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Construction manual of a biogas digester by T.H. Culhane
Here is the description of the system, the basic principles  are  very  simple,  use  the  things  you
find in your surroundings. 

1. Cut the top off at a 2.500 liter water tank.You  have  now  made  the  stomach  of  your  “sacred  cow”.

2. Drill 2” hole at bottom of tank and 1” hole at top of tank.

3.  Put  tank  adaptors  in  holes  (threaded  pipewith rubber gasket and locking nut, sometimes
called  bulkhead  fittings  (check  aquarium shop).

4.  Fit  1”  pipe  in  top  hole  (pic  4.a)  on  outside  and 2” pipe inside tank that reaches to middle
of tank. Fit  2”  tube  outside  tank  to  elbow  going  into
tank. This is your feeding tube or the “throat of
the cow” (pic 4.b-c).

biogas digester

5.  Gas  Collector.  Take  another  tank  that  is smaller  in  diameter  than  the  “stomach”  tank you  made  (one  that  fits  inside)  but  try  to  get one as close to the first tank as possible (for a 2.500 “stomach” tank you may only be able to find a 2.000 l “gas collector” tank.  Cut holes in the bottom of this tank as shown (pic 5).

6. Cut 8 holes slightly larger than 2” in bottom.

7. Burn or drill a ½” hole in the top of the gas collector tank near the side as shown.

Put a ½” tank fitting in this hole

9. Put small stones at bottom of stomach tank as homes for bacteria, but do not block or go higher than the output of the feeding pipe.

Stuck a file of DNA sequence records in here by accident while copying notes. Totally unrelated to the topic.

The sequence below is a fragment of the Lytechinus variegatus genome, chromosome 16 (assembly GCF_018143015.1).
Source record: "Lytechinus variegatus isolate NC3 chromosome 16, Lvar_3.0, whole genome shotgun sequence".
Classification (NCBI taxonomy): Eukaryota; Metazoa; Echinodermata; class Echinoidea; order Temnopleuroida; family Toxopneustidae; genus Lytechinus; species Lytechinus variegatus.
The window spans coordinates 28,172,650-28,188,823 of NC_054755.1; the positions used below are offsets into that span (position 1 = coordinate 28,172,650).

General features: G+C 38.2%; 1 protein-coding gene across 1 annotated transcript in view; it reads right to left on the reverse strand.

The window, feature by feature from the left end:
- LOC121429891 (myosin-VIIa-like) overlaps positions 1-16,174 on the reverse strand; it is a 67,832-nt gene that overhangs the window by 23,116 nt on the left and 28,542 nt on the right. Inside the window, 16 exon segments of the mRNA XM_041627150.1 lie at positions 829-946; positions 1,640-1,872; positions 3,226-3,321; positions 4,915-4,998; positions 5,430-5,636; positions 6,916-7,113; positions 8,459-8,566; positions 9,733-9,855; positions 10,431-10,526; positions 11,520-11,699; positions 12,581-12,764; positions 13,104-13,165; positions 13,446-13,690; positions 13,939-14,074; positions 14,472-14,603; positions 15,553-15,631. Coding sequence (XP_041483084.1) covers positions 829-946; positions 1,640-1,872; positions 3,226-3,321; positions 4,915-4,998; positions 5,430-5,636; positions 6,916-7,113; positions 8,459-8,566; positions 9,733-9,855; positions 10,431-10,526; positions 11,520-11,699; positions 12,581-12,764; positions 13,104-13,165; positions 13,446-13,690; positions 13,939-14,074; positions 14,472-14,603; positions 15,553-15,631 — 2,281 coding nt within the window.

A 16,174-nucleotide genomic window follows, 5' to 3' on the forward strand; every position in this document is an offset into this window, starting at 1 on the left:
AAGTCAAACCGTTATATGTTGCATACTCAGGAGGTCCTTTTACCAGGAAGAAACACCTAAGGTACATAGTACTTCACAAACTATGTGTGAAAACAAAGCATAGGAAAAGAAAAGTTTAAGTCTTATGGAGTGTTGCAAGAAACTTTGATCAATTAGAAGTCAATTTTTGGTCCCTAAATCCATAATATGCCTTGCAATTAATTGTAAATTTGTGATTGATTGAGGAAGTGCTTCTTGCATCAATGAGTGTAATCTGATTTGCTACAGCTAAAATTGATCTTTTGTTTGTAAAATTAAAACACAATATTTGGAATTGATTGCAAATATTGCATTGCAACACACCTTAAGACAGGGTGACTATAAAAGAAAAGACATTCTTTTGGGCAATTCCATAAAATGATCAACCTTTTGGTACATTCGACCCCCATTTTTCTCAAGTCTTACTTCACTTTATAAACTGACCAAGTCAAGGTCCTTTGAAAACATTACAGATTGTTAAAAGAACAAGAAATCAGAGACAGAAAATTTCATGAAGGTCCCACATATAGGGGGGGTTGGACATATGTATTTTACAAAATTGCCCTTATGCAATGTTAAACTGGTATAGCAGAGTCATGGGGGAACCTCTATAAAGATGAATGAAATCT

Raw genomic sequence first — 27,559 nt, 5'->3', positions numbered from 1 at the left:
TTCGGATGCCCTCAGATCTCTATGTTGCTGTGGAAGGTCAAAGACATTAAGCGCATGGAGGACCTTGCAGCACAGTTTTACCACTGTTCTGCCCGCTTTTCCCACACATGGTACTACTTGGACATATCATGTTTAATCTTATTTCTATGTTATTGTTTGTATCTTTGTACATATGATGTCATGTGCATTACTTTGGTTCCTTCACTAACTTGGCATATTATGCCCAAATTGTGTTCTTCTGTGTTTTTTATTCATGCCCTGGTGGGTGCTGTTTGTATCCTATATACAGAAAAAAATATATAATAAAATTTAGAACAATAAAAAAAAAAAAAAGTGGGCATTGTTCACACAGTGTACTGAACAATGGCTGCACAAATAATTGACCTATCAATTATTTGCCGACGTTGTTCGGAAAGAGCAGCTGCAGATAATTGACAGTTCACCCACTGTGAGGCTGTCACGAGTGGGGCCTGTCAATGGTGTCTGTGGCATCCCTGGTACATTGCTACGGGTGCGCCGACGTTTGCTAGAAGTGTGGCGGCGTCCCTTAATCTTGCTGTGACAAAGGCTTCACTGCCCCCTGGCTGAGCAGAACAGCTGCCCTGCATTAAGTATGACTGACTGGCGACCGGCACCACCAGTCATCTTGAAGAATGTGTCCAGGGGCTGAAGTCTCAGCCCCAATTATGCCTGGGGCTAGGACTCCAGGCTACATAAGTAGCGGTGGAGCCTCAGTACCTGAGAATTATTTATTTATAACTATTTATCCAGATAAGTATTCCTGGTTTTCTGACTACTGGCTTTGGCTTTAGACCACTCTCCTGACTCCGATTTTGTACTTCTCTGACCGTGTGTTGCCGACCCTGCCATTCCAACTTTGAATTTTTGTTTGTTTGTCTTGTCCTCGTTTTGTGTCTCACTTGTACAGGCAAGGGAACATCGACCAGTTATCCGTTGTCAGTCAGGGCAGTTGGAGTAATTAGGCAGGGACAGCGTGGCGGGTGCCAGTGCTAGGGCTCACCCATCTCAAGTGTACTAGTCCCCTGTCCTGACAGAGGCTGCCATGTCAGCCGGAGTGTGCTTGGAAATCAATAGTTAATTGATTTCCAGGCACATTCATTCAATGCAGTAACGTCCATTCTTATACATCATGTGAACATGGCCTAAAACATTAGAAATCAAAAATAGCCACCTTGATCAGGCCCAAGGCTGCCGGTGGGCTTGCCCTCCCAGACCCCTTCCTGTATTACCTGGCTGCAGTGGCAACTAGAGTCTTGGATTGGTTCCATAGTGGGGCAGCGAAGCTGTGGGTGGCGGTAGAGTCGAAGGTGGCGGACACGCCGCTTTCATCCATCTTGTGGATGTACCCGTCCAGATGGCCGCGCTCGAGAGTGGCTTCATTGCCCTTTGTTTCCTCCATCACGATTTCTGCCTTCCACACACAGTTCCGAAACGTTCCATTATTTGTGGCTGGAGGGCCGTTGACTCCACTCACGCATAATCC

10.  Fill  with  about  300  to  500  liters  of  water  (grey water is fine).Then  pour  in  about  100  kg  of  animal  manure (this keeps the manure from being exposed to too much oxygen.If you put manure in first you aerate it as you add water  and  that  can  kill  bacteria.  Bu  sure  and use fresh moist or wet fermented manure). Fill the stomach tank to the top until some drips out the 1” pipe.

11.  Cut  8    2”  pipes  slightly  shorter  than  the height of the gas collector and cut holes in them like a church organ to let food in and gas out.

12. Fix a piece of  ½” pipe (A) through one end of the 2” pipe and melt its ends so it flares out and can´t fall out of the 2” pipe.

13. Put the 2” pipe in the larger than 2” hole in the gas collector and when it is inserted, fix a  ½” pipe (B) in the other end and flare it. Nowthe  2”  pipe  can’t  fall  out  of  the  tank  when  it goes up and down. Do the same thing for the other 7 pipes. These are our “bacterial motels” or bacterial fuel rods!

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14. Place the gas collector in the stomach tank. Let it sink down until completely submerged if possible, making sure that the bacteria hotels are straight up and down (you may need to turn the tank slowly as you put it in and let the air out”.
15. Put an elbow, ½” valve and hose adaptor on the ½” tank adaptor and connect to ½”
plastic tube.
16. Wait 3 weeks or so with valve closed until gas collector starts to rise. Release all gas to air
and let it rise again. Release all gas in case it has oxygen in it.
17. The third time tank rises, try to light gas coming out. If it doesn’t light it has too much CO
2in it. Release it and let it rise again. One day it will light as CH2concentration rises.once it lights you can start slowly feeding.
18. When you connect the outcoming gas tube with your cooking place, make sure that a simple “water trap” is included, so that the pipes do not become blocked by condensing water.
download diagram
Next page Biogas Pipeline Connection fittings

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R. V. said...

Many thanks for publishing this amazingly simple and easy guide for constructing a biogas digester.

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